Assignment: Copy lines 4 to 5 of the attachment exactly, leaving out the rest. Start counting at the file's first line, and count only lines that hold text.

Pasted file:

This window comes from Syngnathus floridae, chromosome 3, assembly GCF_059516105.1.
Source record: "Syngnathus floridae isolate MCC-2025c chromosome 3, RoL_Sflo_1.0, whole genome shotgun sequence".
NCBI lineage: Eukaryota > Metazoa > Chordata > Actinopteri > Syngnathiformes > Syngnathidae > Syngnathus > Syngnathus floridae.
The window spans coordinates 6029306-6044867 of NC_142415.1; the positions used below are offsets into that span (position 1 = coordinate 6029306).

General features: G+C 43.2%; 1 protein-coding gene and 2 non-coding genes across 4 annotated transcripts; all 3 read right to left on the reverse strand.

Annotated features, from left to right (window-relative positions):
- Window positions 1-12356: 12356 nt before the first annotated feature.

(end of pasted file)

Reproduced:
The window spans coordinates 6029306-6044867 of NC_142415.1; the positions used below are offsets into that span (position 1 = coordinate 6029306).

General features: G+C 43.2%; 1 protein-coding gene and 2 non-coding genes across 4 annotated transcripts; all 3 read right to left on the reverse strand.